The Camel Clan had a wee space in the corner of the room where they were practicing some breath work and some poses, people were doing physical and energy work on each other, profound support was pouring from those overflowing to those in need — and in a clear moment of increasingly blurred vision, I Saw that the tapestry was not of human weaving; that the perception of my Job that night was nothing but my ego speaking — the entire concept of containing, directing, and focusing that night’s work was ego — and nothing more. The pain in my back and shoulders continued to increase, and I fought to ignore it. And I drummed, and we sang. And finally the pain said to me “sit and breathe”, so, slumping down the support pillar, my back resting against it, I continued to drum and to sing and to breathe — and with a tear of exhaustion, I released the need to succeed, to control the environment, to “manage” the energy of the closing space…I could no longer contain what wasn’t mine to begin with.

(photos by Tchipakkan)

I breathed — and felt the plants and the trees and the mountain and the stars and all the Folk breathing along. The drummed heartbeat, maintained for, oh, 5+ hours or so, beat whether I struck the drum with a feather touch or an earnest stroke or at all as my fingers had cramped around the antler beater. The song was now a whisper on my dry lips, and yet the Music flowed without effort. The tiny spiral of twinkle lights arranged on the floor whispered of continuity, of intent, of progression and creation — a spiral dance that we’d danced year after year as a Community.

We had Gathered. We had remembered. And the Pattern Endures.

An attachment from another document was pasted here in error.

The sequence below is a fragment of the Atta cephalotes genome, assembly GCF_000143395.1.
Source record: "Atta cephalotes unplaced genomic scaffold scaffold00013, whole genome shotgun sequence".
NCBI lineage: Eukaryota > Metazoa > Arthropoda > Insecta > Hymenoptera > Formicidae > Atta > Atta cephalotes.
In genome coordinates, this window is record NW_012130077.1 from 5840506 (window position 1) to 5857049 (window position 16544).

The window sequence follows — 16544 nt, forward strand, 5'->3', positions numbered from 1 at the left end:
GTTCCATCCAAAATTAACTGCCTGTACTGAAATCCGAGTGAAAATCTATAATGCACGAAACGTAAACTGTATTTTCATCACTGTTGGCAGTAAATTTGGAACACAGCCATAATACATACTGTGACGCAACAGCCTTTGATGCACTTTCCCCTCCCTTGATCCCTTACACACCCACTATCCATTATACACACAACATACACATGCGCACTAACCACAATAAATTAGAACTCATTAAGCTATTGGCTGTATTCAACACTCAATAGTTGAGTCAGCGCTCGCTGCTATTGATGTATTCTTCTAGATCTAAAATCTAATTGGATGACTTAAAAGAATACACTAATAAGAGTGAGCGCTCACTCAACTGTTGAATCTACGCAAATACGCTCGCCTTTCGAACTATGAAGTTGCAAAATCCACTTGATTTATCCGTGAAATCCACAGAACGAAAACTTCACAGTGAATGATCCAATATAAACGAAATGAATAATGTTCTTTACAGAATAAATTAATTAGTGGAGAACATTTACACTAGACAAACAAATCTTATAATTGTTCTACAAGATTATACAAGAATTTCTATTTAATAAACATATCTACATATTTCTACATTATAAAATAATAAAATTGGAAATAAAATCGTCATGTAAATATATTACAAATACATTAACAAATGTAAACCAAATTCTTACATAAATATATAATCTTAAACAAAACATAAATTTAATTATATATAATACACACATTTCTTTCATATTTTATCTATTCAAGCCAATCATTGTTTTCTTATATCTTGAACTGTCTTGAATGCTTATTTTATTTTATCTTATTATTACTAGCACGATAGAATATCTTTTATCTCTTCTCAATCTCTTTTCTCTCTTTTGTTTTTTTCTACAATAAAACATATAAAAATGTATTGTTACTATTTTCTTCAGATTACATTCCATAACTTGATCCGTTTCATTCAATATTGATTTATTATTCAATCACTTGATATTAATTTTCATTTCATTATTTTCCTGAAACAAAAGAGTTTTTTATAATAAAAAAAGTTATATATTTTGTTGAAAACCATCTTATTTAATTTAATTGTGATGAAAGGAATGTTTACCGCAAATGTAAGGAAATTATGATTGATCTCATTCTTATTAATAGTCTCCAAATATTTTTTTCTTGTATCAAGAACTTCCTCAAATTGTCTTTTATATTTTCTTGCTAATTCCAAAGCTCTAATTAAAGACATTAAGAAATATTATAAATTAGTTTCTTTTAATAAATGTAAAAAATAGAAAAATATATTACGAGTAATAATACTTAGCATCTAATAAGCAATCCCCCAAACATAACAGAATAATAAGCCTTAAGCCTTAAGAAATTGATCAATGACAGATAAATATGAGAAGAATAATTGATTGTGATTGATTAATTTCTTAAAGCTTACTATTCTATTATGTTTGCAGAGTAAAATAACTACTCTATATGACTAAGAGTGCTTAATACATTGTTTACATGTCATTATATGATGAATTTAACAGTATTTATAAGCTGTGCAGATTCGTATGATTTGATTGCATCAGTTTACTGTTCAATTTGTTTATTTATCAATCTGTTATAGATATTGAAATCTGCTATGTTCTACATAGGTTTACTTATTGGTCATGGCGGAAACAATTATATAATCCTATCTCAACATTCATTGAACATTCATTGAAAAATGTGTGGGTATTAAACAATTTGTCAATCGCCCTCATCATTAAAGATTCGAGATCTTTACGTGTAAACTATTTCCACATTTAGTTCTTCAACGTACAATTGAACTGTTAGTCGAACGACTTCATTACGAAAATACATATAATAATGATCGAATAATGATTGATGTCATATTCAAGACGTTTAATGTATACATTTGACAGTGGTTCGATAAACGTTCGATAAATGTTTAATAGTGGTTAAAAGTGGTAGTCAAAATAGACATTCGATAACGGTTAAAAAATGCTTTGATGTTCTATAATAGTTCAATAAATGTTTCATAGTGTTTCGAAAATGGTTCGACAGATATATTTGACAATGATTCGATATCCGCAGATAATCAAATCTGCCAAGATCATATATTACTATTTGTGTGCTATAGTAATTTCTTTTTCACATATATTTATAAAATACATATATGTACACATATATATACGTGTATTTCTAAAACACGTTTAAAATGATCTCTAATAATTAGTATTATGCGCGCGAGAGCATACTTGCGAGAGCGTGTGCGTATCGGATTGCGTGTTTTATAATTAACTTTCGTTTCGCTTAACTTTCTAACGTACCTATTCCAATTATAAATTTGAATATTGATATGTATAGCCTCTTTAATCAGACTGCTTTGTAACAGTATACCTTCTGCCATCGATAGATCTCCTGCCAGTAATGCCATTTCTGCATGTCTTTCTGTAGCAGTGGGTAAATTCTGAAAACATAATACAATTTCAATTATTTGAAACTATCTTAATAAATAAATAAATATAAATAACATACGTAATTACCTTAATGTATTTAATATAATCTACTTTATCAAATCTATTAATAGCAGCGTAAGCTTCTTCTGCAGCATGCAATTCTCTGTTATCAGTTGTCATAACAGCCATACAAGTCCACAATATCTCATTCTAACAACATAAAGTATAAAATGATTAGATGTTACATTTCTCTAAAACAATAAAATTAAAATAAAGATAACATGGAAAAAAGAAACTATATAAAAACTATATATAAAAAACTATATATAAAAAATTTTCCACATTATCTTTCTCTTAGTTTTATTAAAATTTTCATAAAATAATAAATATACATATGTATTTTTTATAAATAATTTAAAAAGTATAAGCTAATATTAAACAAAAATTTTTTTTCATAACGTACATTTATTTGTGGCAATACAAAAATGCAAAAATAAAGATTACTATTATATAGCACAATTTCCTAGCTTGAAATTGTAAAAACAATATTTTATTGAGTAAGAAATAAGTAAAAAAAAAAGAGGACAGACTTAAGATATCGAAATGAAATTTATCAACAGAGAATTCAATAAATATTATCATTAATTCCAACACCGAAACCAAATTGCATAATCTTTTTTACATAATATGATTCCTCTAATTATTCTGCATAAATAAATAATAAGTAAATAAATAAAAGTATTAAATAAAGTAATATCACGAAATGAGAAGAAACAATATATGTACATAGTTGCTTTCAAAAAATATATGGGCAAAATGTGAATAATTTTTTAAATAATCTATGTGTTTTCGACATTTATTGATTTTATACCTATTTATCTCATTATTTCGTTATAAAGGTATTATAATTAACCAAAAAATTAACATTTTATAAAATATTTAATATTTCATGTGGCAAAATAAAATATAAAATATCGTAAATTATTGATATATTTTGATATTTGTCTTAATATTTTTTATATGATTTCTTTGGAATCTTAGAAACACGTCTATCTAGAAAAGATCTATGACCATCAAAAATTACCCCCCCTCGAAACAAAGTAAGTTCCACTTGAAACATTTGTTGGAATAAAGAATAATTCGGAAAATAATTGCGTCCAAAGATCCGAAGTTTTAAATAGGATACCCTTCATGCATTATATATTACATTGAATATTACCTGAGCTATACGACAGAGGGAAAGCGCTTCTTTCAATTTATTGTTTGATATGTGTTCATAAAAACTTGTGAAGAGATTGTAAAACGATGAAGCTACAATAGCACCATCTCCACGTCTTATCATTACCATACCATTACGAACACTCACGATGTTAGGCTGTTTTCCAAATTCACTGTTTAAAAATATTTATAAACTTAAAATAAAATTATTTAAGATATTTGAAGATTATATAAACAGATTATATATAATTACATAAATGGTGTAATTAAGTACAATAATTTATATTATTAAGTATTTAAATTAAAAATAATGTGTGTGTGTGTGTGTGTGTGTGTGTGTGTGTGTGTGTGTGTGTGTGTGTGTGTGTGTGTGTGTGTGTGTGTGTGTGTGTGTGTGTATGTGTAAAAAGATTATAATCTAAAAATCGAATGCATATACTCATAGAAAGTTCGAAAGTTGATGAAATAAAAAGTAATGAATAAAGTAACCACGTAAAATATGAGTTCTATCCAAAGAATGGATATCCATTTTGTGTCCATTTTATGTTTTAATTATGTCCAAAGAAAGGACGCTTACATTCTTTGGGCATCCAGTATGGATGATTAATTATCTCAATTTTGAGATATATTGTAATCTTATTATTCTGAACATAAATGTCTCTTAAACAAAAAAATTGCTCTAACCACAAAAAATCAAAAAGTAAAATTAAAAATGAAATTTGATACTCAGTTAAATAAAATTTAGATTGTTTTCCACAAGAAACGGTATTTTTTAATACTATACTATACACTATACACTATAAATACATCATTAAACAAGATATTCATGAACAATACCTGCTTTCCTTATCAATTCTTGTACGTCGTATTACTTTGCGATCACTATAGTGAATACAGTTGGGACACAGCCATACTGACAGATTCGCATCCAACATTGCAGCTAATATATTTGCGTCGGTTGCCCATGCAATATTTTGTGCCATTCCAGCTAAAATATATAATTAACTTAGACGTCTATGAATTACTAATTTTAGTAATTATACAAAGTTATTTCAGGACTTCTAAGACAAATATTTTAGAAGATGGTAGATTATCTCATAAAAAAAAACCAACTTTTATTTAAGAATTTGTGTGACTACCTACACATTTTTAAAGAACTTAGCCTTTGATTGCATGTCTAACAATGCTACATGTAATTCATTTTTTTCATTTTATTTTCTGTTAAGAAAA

*We are One With the Soul of the Earth, © 1981, Andras Corban-Arthen


Wandering Into Magic – A Labyrinth Experience at Rites of Spring

by Tracy Andryc

Over the past ten years I have had the honor and pleasure of creating labyrinths, both temporary and permanent. On beaches, through feet of snow, in groves and halls I have collaborated on labyrinth creation, but none as magical as the one this year at Rites of Spring.

The construction of a labyrinth can often be a heavily intellectual experience. It takes a good deal of thought and planning to lay the pattern correctly but also in concordance with the environment. Much of the time it can be a challenge to maintain a ritual focus when doing this part of the work. With support, I was able to devise a way to create an organic labyrinth design working with the land in the Green Ones Shrine.

A group of inspiring and creative people came together for Village Builders to create a sanctuary that was in harmony with the land and its beings. We gathered in the center of the pine grove with half our group holding the container around the outer edge. The five of us, in procession, began to walk a path out from the center leaving a trail of white yarn. As we walked a path into the earth we were guided by the land through rocks and trees, roots and brush. We had brought forth a sacred labyrinth pattern that was unique to that space and time and was guided by the collective energy there. 

Using fallen branches, logs, rocks and leaf piles we created the walls to delineate the path circuits. The result was a natural, sacred shrine that radiated peace and harmony. Meandering the path of this 60 foot labyrinth in the pine grove seems to have brought a sense of stillness and tranquility to many people.

I feel honored to have had the opportunity to work with the Red Maple Grove. Their presence and willingness to open themselves to divine guidance facilitated a unique experience for themselves and the community. I cherish the sacredness of those moments we created magic and walked a path together

Beltaine celebrations

by Eric Arthen, photos by Dawn, Moira Ashleigh
end of the Maypole dance
On May second and third, members of the EarthSpirit Community gathered at two celebrations of Beltaine. On Saturday, in the Middlesex Fells Reservation north of Boston and on Sunday, in Hampshire county in western Massachusetts, we reconnected with each other at this mid-point of Spring, danced around the maypole and shared food and company.


At the Fells, we did our annual “spring cleaning” by removing trash and leaves from the new grass. This Winterman was created from some of the debris collected as a magical symbol to help clean away our own winter debris and reconnect with the sacred ground.

New kid goats to be named.
Many people in the community come up to the maypole after the dance to tell of an important transition in their lives in this past year. These kid goats, just a few weeks old, were brought to the maypole to be introduced and to receive their names.